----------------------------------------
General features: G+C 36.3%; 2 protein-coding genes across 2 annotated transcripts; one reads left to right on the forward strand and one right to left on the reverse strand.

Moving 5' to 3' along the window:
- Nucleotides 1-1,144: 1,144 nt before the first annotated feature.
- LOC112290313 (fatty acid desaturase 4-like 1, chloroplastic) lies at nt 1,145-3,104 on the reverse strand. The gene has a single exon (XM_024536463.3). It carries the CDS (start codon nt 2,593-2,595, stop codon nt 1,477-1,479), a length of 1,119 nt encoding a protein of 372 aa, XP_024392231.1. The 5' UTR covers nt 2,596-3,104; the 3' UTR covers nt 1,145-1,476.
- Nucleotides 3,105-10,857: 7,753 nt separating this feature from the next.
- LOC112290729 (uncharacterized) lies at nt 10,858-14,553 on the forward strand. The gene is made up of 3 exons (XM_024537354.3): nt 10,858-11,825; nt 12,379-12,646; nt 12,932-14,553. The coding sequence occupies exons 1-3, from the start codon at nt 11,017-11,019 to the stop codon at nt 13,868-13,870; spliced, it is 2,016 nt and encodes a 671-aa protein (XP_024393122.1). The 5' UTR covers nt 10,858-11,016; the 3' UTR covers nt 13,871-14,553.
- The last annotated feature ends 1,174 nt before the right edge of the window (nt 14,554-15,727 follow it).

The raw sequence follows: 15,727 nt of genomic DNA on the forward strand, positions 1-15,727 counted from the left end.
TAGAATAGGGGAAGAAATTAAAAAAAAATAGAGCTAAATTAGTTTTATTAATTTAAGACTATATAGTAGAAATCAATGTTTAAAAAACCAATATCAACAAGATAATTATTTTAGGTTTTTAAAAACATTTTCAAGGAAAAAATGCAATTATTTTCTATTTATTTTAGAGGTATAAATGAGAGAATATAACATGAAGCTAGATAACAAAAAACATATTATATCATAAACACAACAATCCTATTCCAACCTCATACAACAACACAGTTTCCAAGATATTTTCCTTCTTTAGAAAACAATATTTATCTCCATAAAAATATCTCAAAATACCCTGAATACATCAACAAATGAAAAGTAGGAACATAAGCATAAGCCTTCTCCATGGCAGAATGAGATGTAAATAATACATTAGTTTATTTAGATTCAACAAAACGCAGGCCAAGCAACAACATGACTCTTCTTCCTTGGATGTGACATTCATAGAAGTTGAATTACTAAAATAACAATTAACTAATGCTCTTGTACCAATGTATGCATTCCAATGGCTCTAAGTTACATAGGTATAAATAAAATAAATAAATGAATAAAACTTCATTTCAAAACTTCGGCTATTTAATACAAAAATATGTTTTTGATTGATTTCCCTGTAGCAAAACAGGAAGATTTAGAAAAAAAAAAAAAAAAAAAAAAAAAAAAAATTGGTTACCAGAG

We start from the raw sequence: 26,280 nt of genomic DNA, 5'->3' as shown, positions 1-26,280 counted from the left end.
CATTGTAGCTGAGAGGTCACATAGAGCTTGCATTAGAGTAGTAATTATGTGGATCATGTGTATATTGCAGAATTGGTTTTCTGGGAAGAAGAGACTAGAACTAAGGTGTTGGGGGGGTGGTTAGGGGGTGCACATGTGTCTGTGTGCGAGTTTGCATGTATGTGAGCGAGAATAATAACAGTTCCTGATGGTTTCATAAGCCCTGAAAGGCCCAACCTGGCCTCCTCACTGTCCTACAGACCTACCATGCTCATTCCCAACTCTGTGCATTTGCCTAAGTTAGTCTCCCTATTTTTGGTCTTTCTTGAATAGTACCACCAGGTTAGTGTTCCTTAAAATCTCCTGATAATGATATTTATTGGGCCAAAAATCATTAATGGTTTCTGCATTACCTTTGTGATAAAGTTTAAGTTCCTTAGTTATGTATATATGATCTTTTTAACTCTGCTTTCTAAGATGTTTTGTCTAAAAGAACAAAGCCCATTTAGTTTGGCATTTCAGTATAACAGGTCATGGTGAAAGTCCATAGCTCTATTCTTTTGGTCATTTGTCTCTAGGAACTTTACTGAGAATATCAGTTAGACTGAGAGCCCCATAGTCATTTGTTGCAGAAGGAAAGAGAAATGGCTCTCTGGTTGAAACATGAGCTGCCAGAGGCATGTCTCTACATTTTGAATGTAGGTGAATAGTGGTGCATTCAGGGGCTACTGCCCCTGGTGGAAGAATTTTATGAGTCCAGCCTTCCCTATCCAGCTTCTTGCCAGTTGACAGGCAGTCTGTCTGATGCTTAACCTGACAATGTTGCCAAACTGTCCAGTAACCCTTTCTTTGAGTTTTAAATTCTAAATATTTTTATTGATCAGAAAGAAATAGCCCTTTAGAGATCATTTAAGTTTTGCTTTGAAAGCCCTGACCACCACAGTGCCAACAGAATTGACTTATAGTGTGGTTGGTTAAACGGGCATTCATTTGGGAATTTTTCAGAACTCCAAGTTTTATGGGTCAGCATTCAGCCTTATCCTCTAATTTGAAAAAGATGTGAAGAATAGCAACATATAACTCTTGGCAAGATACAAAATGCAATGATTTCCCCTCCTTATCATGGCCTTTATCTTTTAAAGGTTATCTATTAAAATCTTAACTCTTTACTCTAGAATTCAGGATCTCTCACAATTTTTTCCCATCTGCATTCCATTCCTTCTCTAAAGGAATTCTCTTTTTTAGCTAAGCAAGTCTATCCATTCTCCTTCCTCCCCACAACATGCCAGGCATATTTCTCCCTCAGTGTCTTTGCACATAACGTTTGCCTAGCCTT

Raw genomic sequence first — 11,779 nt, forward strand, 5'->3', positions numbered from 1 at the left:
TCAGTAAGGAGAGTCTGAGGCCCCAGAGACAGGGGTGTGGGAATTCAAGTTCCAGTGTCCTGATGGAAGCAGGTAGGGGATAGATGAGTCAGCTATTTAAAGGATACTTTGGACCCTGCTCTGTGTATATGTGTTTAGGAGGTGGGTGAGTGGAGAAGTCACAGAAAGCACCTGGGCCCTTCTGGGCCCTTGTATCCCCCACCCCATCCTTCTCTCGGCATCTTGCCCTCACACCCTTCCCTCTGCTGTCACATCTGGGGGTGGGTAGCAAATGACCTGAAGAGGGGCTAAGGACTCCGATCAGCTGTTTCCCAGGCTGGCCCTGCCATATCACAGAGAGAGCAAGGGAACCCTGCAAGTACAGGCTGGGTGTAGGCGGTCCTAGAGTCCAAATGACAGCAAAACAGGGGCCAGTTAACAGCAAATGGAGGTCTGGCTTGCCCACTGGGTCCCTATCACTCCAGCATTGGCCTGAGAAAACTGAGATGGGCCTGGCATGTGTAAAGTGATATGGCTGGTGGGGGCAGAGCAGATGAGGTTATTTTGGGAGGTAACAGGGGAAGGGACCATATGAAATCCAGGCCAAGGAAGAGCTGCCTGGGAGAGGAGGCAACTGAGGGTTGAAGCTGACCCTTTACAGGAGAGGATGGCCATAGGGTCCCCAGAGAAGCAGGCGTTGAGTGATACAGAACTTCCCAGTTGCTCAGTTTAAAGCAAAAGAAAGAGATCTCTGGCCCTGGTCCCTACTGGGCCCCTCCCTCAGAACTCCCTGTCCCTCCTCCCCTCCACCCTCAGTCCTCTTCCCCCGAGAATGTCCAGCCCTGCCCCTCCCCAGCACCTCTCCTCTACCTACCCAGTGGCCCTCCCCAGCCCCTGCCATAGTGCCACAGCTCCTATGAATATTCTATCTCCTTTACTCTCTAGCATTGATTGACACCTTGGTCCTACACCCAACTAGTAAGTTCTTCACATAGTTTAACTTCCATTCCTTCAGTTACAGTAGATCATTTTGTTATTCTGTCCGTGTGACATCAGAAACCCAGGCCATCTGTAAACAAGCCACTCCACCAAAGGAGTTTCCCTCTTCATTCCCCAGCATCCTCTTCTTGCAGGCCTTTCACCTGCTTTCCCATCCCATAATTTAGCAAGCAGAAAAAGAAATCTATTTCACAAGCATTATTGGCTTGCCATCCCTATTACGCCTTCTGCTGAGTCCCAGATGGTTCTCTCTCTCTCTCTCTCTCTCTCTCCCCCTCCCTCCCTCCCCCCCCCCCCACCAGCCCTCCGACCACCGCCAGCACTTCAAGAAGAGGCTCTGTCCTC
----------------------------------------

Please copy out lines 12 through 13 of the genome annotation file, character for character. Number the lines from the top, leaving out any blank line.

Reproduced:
Raw genomic sequence first — 11,779 nt, forward strand, 5'->3', positions numbered from 1 at the left:
TCAGTAAGGAGAGTCTGAGGCCCCAGAGACAGGGGTGTGGGAATTCAAGTTCCAGTGTCCTGATGGAAGCAGGTAGGGGATAGATGAGTCAGCTATTTAAAGGATACTTTGGACCCTGCTCTGTGTATATGTGTTTAGGAGGTGGGTGAGTGGAGAAGTCACAGAAAGCACCTGGGCCCTTCTGGGCCCTTGTATCCCCCACCCCATCCTTCTCTCGGCATCTTGCCCTCACACCCTTCCCTCTGCTGTCACATCTGGGGGTGGGTAGCAAATGACCTGAAGAGGGGCTAAGGACTCCGATCAGCTGTTTCCCAGGCTGGCCCTGCCATATCACAGAGAGAGCAAGGGAACCCTGCAAGTACAGGCTGGGTGTAGGCGGTCCTAGAGTCCAAATGACAGCAAAACAGGGGCCAGTTAACAGCAAATGGAGGTCTGGCTTGCCCACTGGGTCCCTATCACTCCAGCATTGGCCTGAGAAAACTGAGATGGGCCTGGCATGTGTAAAGTGATATGGCTGGTGGGGGCAGAGCAGATGAGGTTATTTTGGGAGGTAACAGGGGAAGGGACCATATGAAATCCAGGCCAAGGAAGAGCTGCCTGGGAGAGGAGGCAACTGAGGGTTGAAGCTGACCCTTTACAGGAGAGGATGGCCATAGGGTCCCCAGAGAAGCAGGCGTTGAGTGATACAGAACTTCCCAGTTGCTCAGTTTAAAGCAAAAGAAAGAGATCTCTGGCCCTGGTCCCTACTGGGCCCCTCCCTCAGAACTCCCTGTCCCTCCTCCCCTCCACCCTCAGTCCTCTTCCCCCGAGAATGTCCAGCCCTGCCCCTCCCCAGCACCTCTCCTCTACCTACCCAGTGGCCCTCCCCAGCCCCTGCCATAGTGCCACAGCTCCTATGAATATTCTATCTCCTTTACTCTCTAGCATTGATTGACACCTTGGTCCTACACCCAACTAGTAAGTTCTTCACATAGTTTAACTTCCATTCCTTCAGTTACAGTAGATCATTTTGTTATTCTGTCCGTGTGACATCAGAAACCCAGGCCATCTGTAAACAAGCCACTCCACCAAAGGAGTTTCCCTCTTCATTCCCCAGCATCCTCTTCTTGCAGGCCTTTCACCTGCTTTCCCATCCCATAATTTAGCAAGCAGAAAAAGAAATCTATTTCACAAGCATTATTGGCTTGCCATCCCTATTACGCCTTCTGCTGAGTCCCAGATGGTTCTCTCTCTCTCTCTCTCTCTCTCTCCCCCTCCCTCCCTCCCCCCCCCCCCACCAGCCCTCCGACCACCGCCAGCACTTCAAGAAGAGGCTCTGTCCTC